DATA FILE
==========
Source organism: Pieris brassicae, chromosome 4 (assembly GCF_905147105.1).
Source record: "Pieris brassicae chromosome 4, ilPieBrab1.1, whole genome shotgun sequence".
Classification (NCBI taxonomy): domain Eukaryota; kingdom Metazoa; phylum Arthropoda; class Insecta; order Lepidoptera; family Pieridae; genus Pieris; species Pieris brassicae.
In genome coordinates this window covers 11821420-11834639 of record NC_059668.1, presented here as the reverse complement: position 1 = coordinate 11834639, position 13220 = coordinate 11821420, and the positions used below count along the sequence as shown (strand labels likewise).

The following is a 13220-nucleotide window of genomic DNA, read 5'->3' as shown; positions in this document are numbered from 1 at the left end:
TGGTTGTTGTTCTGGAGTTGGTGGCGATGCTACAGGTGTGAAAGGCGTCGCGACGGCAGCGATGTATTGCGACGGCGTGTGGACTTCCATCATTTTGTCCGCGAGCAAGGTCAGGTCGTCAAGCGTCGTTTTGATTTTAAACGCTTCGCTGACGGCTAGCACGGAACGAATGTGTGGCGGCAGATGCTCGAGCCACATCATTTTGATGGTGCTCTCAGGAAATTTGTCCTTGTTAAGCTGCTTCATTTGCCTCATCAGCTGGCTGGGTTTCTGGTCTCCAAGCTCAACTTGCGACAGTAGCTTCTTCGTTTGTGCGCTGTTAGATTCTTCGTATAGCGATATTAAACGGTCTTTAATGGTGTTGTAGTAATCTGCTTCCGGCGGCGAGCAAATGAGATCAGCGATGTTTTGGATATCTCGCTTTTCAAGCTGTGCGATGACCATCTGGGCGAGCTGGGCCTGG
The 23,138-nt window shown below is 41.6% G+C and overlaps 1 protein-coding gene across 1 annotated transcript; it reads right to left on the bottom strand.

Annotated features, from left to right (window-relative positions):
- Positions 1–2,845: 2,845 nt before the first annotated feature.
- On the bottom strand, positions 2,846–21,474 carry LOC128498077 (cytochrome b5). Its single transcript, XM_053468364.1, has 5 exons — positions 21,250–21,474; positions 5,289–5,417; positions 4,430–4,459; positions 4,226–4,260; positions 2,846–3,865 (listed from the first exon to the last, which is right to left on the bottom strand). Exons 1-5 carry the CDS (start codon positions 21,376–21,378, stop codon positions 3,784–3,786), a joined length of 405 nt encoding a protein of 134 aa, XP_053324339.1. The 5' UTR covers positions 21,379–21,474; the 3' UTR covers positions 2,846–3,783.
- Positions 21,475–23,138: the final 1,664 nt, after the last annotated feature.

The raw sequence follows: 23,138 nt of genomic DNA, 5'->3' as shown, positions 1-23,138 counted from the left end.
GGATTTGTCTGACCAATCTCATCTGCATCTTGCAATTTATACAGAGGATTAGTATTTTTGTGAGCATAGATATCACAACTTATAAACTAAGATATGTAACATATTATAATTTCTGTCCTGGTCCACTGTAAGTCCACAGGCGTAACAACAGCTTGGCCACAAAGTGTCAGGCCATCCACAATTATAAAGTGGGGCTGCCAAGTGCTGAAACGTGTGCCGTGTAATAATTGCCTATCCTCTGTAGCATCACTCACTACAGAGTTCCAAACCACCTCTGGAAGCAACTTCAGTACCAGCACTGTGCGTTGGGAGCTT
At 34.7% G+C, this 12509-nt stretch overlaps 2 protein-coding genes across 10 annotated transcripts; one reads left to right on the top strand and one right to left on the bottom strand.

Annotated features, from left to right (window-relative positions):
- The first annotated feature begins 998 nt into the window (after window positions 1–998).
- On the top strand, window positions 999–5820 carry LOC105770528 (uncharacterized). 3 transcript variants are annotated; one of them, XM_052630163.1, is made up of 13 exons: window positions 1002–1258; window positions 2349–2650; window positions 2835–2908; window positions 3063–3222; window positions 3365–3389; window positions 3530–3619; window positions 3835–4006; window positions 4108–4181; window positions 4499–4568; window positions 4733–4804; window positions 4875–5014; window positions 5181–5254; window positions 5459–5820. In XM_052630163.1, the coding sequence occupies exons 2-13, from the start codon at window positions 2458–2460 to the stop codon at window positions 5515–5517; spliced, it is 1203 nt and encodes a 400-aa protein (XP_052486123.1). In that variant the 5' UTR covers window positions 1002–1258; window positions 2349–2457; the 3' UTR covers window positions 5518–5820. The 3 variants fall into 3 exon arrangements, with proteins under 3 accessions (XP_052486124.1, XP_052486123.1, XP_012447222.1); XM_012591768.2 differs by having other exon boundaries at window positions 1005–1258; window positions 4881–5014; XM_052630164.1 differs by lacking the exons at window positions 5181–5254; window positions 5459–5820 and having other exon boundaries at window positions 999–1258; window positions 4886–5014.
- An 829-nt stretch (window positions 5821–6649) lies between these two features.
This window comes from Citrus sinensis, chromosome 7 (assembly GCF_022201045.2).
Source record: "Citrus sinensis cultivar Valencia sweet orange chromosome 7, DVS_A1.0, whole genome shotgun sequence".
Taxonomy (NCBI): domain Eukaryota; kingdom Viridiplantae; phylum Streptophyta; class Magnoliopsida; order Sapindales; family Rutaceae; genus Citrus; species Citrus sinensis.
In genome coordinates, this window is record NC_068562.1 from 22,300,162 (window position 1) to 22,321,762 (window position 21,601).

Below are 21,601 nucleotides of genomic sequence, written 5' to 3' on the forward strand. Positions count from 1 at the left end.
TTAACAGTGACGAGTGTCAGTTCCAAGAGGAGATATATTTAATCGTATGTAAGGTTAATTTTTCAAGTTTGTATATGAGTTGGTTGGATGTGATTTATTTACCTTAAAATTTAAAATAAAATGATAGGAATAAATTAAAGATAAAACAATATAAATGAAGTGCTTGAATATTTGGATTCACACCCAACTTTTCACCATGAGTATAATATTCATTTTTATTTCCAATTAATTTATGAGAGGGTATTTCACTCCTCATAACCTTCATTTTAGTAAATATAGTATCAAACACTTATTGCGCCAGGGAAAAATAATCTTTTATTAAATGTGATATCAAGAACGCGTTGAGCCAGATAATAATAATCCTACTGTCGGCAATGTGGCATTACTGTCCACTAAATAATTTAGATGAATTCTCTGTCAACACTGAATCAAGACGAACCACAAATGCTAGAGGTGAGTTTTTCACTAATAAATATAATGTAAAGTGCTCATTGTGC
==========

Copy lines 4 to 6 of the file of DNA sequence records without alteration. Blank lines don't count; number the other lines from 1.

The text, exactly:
In genome coordinates this window covers 11821420-11834639 of record NC_059668.1, presented here as the reverse complement: position 1 = coordinate 11834639, position 13220 = coordinate 11821420, and the positions used below count along the sequence as shown (strand labels likewise).

The following is a 13220-nucleotide window of genomic DNA, read 5'->3' as shown; positions in this document are numbered from 1 at the left end:
TGGTTGTTGTTCTGGAGTTGGTGGCGATGCTACAGGTGTGAAAGGCGTCGCGACGGCAGCGATGTATTGCGACGGCGTGTGGACTTCCATCATTTTGTCCGCGAGCAAGGTCAGGTCGTCAAGCGTCGTTTTGATTTTAAACGCTTCGCTGACGGCTAGCACGGAACGAATGTGTGGCGGCAGATGCTCGAGCCACATCATTTTGATGGTGCTCTCAGGAAATTTGTCCTTGTTAAGCTGCTTCATTTGCCTCATCAGCTGGCTGGGTTTCTGGTCTCCAAGCTCAACTTGCGACAGTAGCTTCTTCGTTTGTGCGCTGTTAGATTCTTCGTATAGCGATATTAAACGGTCTTTAATGGTGTTGTAGTAATCTGCTTCCGGCGGCGAGCAAATGAGATCAGCGATGTTTTGGATATCTCGCTTTTCAAGCTGTGCGATGACCATCTGGGCGAGCTGGGCCTGG